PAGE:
MALIBU, Calif. – When I first moved to New York City in the early 1990s, two careers before I became an automotive writer, I worked as a preschool teacher in Brooklyn. I rode my bike to work from Manhattan each day, over the Brooklyn Bridge, one of the most bountiful opportunities for car-spotting in a city with the nation’s lowest rates of automobile ownership. The most notable vehicle I saw regularly was a stately and very violet Bentley sedan. The only thing more outrageous than its Azure Purple exterior color, and the distinctive rumbling of its signature 6.75-liter V8, was its vanity license plate. Seeming to signify that its owner was a proctologist or gastroenterologist, it read, MD TUSH.
As I drove that car’s descendant, an excessively purple Bentley Flying Spur Hybrid, I couldn’t stop thinking of MD TUSH, whomever they were. Their flash. Their panache. Their dedication to being seen – even from the elevated bike path of New York’s original suspension bridge. One could argue that this is part of the job of an occasion car like this, a $204,000 (base price) sedan that is as long as a Chevrolet Tahoe. It is supposed to make an impact.
So it’s counterintuitive that the Flying Spur Hybrid always starts off in EV Drive mode, which prioritizes the sole use of the rechargeable 14.1 kWh lithium-ion battery pack. It decidedly does not make an impact. I suppose that one cannot discount the element of surprise. But in that mode – one of three accessed through a metal button on the center console’s button-resplendent surface – the big four-door skulks off with eerie silence, and will continue to do so for about 25 miles on the European WLTP cycle (EPA certification has not yet been completed, but it will likely be lower than the EU number), whereupon it needs 2.5 hours to charge with a fast charger of unspecified voltage via a conspicuous port on the left rear fender.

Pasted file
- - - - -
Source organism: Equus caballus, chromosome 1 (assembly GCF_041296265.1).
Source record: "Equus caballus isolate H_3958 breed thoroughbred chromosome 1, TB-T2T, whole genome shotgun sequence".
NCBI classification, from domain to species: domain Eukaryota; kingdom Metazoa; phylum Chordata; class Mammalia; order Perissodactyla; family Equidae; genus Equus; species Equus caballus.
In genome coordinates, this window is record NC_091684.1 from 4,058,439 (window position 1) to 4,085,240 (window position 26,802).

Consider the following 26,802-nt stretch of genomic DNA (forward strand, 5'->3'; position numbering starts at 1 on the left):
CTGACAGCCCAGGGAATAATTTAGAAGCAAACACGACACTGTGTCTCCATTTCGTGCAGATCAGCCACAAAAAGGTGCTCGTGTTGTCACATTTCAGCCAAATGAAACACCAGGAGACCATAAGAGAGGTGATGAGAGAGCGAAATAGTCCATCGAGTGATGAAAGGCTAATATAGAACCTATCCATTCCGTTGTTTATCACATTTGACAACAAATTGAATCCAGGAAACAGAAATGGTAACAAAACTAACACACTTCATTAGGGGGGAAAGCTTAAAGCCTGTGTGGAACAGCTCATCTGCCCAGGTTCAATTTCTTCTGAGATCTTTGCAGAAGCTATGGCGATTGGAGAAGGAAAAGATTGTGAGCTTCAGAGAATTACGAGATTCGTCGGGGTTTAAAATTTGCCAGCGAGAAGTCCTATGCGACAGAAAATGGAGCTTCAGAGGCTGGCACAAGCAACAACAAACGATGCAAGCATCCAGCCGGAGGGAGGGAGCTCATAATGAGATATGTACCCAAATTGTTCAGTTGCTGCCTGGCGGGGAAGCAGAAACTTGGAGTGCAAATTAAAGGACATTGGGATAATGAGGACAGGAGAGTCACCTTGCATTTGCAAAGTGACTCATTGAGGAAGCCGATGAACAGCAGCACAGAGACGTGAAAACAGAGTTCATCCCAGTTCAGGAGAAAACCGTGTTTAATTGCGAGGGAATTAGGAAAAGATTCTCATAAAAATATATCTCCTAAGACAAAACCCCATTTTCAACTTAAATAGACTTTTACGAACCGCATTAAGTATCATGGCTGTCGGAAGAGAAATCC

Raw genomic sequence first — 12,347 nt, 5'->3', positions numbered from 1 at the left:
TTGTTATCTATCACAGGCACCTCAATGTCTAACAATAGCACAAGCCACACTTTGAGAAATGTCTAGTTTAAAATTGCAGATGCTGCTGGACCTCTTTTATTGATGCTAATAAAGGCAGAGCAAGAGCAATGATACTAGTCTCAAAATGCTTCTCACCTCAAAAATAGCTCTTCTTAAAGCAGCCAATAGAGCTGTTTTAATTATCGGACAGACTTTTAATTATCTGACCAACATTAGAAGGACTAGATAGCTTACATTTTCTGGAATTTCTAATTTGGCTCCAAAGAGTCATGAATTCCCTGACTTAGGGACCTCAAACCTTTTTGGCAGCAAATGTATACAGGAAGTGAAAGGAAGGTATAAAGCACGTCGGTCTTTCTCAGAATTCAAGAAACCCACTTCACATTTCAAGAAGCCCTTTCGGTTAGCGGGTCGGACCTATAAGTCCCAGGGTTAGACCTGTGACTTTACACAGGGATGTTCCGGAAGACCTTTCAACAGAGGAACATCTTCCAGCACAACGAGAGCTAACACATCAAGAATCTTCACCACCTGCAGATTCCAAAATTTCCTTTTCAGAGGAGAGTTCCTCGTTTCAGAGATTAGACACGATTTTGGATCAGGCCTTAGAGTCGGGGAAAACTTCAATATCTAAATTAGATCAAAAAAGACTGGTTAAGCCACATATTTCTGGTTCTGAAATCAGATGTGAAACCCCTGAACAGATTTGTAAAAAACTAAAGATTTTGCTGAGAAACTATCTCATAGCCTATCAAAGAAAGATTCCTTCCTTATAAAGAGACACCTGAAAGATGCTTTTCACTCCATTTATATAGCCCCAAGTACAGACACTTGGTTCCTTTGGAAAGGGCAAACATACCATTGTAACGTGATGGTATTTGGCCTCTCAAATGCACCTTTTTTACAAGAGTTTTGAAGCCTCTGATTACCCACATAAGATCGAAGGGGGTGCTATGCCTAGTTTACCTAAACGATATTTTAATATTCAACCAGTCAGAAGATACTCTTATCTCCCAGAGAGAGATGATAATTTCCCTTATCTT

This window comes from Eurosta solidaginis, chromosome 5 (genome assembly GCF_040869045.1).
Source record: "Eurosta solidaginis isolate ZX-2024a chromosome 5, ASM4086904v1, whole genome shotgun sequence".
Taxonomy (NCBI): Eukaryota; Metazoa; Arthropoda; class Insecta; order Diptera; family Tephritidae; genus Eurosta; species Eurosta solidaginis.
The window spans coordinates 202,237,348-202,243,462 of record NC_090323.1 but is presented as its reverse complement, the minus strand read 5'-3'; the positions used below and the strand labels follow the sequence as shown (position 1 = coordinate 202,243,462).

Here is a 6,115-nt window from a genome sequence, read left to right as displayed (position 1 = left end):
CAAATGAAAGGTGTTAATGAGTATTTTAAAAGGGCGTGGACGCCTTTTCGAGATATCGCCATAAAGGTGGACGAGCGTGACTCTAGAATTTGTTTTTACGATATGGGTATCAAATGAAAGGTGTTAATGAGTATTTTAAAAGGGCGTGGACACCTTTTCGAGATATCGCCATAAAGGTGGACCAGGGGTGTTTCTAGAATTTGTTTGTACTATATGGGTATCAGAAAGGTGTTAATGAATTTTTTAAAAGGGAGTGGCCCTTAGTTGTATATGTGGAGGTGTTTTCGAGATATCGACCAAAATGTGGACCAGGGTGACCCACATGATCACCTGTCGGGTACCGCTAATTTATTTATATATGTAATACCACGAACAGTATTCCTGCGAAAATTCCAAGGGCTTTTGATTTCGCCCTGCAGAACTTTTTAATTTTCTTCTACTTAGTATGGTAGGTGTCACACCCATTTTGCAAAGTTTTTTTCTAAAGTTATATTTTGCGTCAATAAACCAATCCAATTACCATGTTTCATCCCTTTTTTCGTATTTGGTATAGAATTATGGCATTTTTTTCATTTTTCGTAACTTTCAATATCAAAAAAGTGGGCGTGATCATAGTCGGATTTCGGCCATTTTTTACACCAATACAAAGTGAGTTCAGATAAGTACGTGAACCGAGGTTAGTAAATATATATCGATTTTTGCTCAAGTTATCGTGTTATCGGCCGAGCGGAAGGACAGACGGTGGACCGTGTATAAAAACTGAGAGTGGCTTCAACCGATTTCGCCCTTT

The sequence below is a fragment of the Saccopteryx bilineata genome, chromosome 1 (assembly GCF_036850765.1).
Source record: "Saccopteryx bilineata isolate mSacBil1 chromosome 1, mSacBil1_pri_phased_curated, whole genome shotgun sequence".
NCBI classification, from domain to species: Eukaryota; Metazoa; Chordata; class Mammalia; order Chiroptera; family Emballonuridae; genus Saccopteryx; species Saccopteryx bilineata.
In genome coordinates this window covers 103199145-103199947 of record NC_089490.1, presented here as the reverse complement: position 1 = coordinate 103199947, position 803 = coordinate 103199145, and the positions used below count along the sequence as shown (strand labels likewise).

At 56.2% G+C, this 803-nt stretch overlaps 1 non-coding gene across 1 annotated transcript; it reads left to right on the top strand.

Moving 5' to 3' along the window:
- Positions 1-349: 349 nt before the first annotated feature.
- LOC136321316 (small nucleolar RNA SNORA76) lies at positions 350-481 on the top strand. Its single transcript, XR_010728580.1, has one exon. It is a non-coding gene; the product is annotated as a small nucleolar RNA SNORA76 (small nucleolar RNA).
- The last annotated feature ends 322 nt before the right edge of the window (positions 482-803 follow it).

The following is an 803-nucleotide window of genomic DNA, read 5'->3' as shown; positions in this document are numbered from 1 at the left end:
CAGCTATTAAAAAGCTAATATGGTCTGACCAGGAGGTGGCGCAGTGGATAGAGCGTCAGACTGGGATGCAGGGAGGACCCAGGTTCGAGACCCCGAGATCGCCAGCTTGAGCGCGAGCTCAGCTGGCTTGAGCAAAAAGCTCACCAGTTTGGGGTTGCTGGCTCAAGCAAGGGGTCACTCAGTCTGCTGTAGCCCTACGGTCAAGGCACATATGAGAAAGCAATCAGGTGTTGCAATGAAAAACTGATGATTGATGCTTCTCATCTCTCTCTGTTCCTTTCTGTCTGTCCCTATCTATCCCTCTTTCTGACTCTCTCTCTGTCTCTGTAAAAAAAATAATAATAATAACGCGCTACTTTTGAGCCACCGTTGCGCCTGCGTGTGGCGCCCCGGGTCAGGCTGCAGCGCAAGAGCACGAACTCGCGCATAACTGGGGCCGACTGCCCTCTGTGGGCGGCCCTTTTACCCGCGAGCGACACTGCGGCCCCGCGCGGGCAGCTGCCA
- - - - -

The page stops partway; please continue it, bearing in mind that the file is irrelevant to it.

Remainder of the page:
As a preview of Bentley’s promised all-electric future – which will begin with its first fully battery powered-vehicle in 2025, en route to a full-line voltaic conversion by 2030 – the Flying Spur has some allure. With its silence, thrust, and uncanny eeriness, electric power suits ultra-luxury limousines.
But while the electric motor provides a not-insignificant 134 horsepower and 295 pound-feet of torque – enough to propel the 5,523-pound behemoth up to 80 mph, eventually – it’s mostly meant for low-speed use around town, particularly in urban locales that have or are about to ban (or heavily tax) the use of ICE vehicles in the city center.
As a stopgap compliance car, this makes some sense. However, like Bentley’s previous effort at hybridization, the Flying Spur Hybrid sports some challenges. With its new 2.9-liter twin-turbocharged V6 adding 410 hp and 406 lb-ft to the electron sipper, the PHEV has a combined total of 536 hp and 553 lb-ft. That’s just a bit less than the 386-pound-lighter Flying Spur V8, but acceleration doesn’t suffer as much as you’d expect: the 0-60 mph time of 4.1 seconds is just one-tenth of a second slower than the V8. The trouble is it does so in a rather un-Bentley-like manner. The powertrain doesn’t feel as effortless as a car from the Flying B brand should. There’s something slightly coarse about its action, its emotion. Something almost reaching, like the engine is working harder than it should to achieve its tasks.